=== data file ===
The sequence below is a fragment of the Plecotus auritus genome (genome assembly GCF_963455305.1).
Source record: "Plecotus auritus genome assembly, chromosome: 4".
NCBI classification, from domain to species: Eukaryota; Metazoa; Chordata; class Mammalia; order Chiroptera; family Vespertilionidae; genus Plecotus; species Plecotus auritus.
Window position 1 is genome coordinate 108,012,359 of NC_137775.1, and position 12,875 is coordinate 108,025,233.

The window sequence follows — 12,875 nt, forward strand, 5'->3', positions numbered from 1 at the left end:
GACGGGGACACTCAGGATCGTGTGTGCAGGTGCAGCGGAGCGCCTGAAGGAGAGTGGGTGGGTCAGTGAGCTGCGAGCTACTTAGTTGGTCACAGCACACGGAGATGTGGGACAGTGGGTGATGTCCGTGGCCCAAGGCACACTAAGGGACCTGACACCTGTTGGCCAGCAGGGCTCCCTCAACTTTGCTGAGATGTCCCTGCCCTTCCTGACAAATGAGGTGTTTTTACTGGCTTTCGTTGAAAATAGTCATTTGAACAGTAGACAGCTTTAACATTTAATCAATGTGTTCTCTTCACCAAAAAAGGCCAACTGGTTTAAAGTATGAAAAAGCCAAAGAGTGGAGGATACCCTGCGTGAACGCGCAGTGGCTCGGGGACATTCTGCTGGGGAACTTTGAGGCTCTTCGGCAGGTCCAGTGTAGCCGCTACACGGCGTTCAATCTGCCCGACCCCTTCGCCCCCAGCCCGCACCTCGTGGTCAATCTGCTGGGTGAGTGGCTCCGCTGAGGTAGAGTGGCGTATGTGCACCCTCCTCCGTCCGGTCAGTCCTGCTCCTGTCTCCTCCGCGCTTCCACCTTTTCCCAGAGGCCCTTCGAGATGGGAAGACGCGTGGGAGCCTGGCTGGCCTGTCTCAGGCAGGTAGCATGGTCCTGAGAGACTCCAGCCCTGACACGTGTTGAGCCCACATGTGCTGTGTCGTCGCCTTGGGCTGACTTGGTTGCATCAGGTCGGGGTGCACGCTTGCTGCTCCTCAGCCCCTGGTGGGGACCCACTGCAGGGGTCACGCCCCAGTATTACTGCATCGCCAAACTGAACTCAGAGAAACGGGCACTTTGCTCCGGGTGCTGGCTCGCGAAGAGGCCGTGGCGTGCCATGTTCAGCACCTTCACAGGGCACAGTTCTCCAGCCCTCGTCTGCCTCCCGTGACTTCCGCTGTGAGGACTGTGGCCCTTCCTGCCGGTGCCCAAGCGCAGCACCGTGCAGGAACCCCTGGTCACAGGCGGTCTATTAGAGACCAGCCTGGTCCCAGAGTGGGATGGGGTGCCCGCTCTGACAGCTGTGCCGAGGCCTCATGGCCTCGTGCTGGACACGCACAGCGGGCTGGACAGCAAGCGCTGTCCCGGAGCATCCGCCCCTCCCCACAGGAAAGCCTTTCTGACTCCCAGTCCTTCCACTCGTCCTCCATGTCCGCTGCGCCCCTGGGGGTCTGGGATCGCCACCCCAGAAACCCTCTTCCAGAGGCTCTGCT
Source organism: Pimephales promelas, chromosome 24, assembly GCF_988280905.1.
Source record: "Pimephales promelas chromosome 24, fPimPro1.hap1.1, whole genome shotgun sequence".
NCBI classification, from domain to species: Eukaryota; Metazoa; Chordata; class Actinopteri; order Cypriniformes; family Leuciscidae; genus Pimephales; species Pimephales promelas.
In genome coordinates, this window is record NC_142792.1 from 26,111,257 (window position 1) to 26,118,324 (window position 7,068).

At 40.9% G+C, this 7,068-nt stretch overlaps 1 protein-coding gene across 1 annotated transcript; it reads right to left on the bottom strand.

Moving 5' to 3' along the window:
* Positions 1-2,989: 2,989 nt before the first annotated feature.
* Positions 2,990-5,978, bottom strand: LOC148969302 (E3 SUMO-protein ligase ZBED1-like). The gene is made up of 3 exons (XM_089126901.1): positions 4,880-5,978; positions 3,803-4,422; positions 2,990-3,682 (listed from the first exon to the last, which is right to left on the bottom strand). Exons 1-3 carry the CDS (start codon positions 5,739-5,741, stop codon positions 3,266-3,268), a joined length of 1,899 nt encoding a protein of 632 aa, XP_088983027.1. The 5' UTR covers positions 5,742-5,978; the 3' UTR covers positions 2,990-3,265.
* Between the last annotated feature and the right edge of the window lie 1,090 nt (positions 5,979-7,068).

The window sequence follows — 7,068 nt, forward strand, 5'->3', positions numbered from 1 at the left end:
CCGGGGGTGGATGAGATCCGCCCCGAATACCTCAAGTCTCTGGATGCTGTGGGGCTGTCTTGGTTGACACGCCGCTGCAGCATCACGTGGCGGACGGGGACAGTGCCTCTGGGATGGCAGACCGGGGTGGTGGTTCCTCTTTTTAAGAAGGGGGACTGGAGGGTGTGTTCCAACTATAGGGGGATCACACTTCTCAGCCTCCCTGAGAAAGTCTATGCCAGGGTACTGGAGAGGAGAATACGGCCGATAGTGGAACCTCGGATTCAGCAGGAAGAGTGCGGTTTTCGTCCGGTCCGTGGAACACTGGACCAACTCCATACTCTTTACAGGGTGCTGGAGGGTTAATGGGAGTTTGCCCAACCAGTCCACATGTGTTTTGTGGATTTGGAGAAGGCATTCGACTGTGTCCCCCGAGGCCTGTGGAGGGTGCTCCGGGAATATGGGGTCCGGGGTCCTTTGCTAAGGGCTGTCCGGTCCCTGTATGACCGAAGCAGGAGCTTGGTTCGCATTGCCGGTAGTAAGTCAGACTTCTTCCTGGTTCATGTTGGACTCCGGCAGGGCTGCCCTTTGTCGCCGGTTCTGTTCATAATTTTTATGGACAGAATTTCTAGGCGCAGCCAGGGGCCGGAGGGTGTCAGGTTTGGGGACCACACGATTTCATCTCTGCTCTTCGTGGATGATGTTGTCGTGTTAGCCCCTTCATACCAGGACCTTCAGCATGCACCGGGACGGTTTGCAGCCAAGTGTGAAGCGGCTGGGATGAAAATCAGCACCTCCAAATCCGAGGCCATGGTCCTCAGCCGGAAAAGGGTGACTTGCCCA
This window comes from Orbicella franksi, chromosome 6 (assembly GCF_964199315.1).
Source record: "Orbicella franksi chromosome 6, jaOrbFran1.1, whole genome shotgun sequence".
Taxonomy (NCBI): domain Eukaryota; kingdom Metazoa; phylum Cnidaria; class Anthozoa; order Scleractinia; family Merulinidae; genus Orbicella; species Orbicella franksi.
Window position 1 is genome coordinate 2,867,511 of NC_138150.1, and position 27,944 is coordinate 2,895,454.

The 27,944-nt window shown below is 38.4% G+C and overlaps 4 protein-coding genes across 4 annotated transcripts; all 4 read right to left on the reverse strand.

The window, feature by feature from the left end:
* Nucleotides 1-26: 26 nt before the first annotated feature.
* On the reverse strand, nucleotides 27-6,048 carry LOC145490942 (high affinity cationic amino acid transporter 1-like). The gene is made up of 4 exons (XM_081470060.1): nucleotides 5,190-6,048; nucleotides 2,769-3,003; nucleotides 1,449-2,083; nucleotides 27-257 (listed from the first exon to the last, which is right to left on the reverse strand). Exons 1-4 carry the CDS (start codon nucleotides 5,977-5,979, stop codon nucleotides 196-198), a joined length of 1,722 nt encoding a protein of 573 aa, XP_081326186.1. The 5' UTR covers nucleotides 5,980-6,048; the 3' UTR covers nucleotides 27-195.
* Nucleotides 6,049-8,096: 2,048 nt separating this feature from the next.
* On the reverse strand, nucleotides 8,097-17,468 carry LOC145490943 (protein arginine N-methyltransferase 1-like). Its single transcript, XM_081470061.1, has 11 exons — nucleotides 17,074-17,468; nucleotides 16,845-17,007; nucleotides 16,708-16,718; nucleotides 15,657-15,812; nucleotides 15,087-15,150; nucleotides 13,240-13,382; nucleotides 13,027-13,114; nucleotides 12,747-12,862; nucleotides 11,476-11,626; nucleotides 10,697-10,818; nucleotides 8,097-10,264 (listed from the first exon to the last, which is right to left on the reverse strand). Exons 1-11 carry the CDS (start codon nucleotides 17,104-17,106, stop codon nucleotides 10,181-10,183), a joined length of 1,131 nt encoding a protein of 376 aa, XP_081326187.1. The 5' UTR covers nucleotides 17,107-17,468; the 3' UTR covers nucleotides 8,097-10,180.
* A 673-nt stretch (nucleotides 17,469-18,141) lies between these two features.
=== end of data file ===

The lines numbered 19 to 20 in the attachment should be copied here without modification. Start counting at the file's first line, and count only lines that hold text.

Source record: "Orbicella franksi chromosome 6, jaOrbFran1.1, whole genome shotgun sequence".
Taxonomy (NCBI): domain Eukaryota; kingdom Metazoa; phylum Cnidaria; class Anthozoa; order Scleractinia; family Merulinidae; genus Orbicella; species Orbicella franksi.